Real-time on-device protection means that the agent never has to communicate back to Deep Instinct's site, a console or central management point. "Once we deploy our agent on the device, it's protected, even if you don't have an update for a year," said Fisher.

Durable updates

Deep Instinct employs three threat researchers who continually look into the dark web for emerging threats and train its neural network to ensure that the prediction model still maintains a high level of accuracy. The D-Brain can easily recognize linear mutations of existing malware produced by automation tools as well as more sophisticated malware that may be produced by borrowing different components from previous threats, such as WannaCry.

"Where ML would drop off rapidly from day one, DL over the space of a year may only degrade about 1%," Fisher said. "So, the D-Brain that you have in January is just going to be as effective in December. Our threat researchers will keep testing the model against the most recent threats and if they determine it's come off by 1 or 2%, we may at that point release an update. In fact, the current D-Brain that we've pushed out is 14 months old.

"That means we're very good for air-gap networks, such as military, banking and financial services, that don't want to have that [frequent] update requirement."

"Once we predict a new file is malicious [after static file analysis], it's basically down to the policy that we set from the appliance," said Peters. "[We can] prevent it from running, quarantine it or remove it completely."

Deep Instinct has developed a malware classification model to help Security Operations Center and Incident Response teams understand the malware that has been prevented and evaluate the type of attack that could have been unleashed - even when the malware has not been encountered before. The classification model categorizes malware into seven types: ransomware, backdoor, dropper, virus, worm, spyware and potentially unwanted application.

All information about a threat is sent securely to the appliance. "What you get on the appliance is the event data, i.e. which file is detected, details of the environment like who the user is, where that device is, what type of device it is, which process [or vector] introduced the file," explained Peters. "You get a very quick assessment of the type of threat. Data can be shared with other systems in the enterprise, such as a SIEM or syslog type service being used to correlate and aggregate activity."

A sample of the detected malicious file can also be shared with the forensics team or perhaps other vendors to conduct behavioral analysis by running the file in a sandbox.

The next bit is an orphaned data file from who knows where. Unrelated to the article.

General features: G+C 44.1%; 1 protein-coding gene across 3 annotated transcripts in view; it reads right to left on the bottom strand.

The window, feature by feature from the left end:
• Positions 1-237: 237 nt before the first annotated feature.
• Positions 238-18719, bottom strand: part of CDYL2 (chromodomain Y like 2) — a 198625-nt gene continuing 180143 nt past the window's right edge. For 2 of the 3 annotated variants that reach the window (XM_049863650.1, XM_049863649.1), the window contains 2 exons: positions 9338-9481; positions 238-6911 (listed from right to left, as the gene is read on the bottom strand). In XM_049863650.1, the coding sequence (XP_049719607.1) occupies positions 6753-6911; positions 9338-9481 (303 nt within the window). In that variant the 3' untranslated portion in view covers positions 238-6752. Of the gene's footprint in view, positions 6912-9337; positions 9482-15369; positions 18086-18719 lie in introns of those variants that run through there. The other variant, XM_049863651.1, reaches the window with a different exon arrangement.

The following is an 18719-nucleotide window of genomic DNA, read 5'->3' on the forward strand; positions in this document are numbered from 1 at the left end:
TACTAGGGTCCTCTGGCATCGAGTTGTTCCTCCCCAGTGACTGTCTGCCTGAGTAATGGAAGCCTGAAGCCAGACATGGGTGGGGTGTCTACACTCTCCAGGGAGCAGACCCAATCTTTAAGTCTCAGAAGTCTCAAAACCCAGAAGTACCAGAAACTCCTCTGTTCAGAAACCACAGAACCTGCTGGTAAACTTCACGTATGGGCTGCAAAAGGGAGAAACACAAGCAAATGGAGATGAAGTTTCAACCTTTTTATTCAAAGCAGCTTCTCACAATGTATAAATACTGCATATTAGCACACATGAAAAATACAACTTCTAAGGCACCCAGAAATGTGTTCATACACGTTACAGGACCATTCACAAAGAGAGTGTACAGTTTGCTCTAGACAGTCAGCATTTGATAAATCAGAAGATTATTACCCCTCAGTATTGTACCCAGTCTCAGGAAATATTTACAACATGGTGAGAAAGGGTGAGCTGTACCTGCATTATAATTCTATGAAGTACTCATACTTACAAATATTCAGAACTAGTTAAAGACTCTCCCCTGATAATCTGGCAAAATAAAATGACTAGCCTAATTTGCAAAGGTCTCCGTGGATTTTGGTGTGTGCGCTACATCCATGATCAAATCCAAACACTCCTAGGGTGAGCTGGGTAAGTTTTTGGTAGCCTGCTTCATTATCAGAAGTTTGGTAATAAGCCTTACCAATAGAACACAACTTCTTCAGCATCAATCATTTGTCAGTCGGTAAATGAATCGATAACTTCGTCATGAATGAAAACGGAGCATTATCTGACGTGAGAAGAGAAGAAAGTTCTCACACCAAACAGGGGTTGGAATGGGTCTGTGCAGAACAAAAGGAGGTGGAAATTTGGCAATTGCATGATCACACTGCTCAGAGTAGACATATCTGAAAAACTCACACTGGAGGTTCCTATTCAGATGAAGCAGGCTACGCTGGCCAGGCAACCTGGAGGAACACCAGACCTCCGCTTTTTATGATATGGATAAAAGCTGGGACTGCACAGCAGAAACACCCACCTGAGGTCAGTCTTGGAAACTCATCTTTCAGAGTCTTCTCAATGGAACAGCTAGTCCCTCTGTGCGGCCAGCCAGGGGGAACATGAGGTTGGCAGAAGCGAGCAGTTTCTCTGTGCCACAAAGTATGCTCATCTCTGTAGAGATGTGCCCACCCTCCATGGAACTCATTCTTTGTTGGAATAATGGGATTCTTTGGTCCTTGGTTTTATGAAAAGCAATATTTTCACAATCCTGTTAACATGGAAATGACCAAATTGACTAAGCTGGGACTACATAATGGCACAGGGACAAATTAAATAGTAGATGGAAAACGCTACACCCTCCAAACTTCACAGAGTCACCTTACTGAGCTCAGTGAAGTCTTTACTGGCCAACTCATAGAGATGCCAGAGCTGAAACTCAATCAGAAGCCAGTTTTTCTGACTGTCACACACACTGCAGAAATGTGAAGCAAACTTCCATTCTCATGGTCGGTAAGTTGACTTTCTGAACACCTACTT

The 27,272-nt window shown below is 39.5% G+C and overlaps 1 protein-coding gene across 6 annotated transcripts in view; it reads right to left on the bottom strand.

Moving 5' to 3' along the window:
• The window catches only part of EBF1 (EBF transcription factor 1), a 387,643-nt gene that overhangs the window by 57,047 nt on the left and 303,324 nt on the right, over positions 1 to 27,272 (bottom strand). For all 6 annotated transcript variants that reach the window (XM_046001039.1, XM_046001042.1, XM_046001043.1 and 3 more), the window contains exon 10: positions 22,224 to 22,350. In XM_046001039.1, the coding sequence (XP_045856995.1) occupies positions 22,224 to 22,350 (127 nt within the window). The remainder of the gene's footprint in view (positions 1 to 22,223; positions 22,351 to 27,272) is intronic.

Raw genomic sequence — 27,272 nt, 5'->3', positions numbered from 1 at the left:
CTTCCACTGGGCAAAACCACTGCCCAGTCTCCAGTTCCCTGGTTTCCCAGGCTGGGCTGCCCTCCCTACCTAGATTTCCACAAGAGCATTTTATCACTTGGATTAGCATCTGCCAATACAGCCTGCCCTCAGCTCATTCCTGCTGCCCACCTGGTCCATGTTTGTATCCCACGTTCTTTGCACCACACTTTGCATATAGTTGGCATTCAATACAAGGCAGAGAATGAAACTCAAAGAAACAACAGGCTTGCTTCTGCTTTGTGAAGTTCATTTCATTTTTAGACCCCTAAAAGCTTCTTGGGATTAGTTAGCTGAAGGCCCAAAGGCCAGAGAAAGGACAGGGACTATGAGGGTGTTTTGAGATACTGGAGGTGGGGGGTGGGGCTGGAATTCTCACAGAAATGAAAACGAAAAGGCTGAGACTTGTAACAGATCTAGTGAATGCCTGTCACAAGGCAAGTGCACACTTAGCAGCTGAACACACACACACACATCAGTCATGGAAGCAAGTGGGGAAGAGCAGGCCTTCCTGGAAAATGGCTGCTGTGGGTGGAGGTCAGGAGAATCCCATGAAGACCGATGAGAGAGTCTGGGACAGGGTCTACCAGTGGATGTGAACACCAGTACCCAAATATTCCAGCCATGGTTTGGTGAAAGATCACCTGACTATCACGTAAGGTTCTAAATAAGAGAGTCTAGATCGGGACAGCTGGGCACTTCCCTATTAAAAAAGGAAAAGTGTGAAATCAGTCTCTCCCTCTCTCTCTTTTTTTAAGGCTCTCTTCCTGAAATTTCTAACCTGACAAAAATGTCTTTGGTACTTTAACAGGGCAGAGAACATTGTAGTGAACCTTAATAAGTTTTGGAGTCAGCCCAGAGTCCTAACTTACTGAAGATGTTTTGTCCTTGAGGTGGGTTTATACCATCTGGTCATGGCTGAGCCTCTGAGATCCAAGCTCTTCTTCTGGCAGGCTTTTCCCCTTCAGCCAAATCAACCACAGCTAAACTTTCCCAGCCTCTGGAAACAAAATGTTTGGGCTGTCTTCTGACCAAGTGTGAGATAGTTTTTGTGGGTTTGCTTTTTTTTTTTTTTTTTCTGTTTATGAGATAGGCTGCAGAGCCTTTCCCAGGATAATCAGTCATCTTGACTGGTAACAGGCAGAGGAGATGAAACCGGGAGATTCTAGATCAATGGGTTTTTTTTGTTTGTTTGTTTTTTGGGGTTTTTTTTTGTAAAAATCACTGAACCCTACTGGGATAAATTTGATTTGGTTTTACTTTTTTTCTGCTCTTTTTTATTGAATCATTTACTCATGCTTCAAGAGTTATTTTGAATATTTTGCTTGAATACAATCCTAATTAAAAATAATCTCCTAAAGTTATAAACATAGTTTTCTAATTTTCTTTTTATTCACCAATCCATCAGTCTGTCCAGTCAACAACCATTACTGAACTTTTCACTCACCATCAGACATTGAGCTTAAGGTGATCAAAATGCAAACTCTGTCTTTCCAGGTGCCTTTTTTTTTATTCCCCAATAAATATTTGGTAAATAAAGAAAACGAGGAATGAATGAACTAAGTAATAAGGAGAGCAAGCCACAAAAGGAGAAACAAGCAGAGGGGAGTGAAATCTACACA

"The risk profile for using us is very low," said Fisher. :We can deploy alongside existing endpoint detection and response (EDR) solutions so organizations can implement advanced prevention rapidly rather than wait for current licenses to expire or taking on the overhead of a full rip-and-replace project."

Even so, Deep Instinct is well positioned to fully replace legacy EDR solutions, especially when modern operating systems are increasingly embedded with capabilities previously only available in an endpoint solution, such as encryption, patch management and exploit detection.

"Whether you go with the on-premise or the cloud appliance, it's exactly the same capability and scalability because we're not doing these regular updates and we don't rely on live lookups to help us make decisions," Peters added.

Ramping up

The two markets Deep Instinct is focusing on are North America and Asia Pacific, including Japan. The company has some 60 people developing neural networks in Tel Aviv, Israel, over the last 3 years, building on work done by its co-founder and CTO, Dr Eli David, who is a leading expert in computational intelligence specializing in DL and evolutionary computation.

Fisher said that they had 2-3 early adopters and as many as 20 POC's underway in a wide range of countries in military, government, banking, healthcare & financial sectors.
They began their operations in June last year and have established a regional APJ head office in Singapore. Since it's a two-tier channel business, they are recruiting distributors & making active efforts to on-board partners, system integrators, value added resellers & others. In the next few months, the company plans to hire 10 team members to work with its customers & with the channel across the region.
By harnessing deep learning, Deep Instinct plans to create a paradigm shift in endpoint security. We no longer need solutions that require constant updates & high domain expertise. Neural networks can now enable us with highly predictive capabilities that can stop even unknown threats with minimum human intervention. 

Source: HOB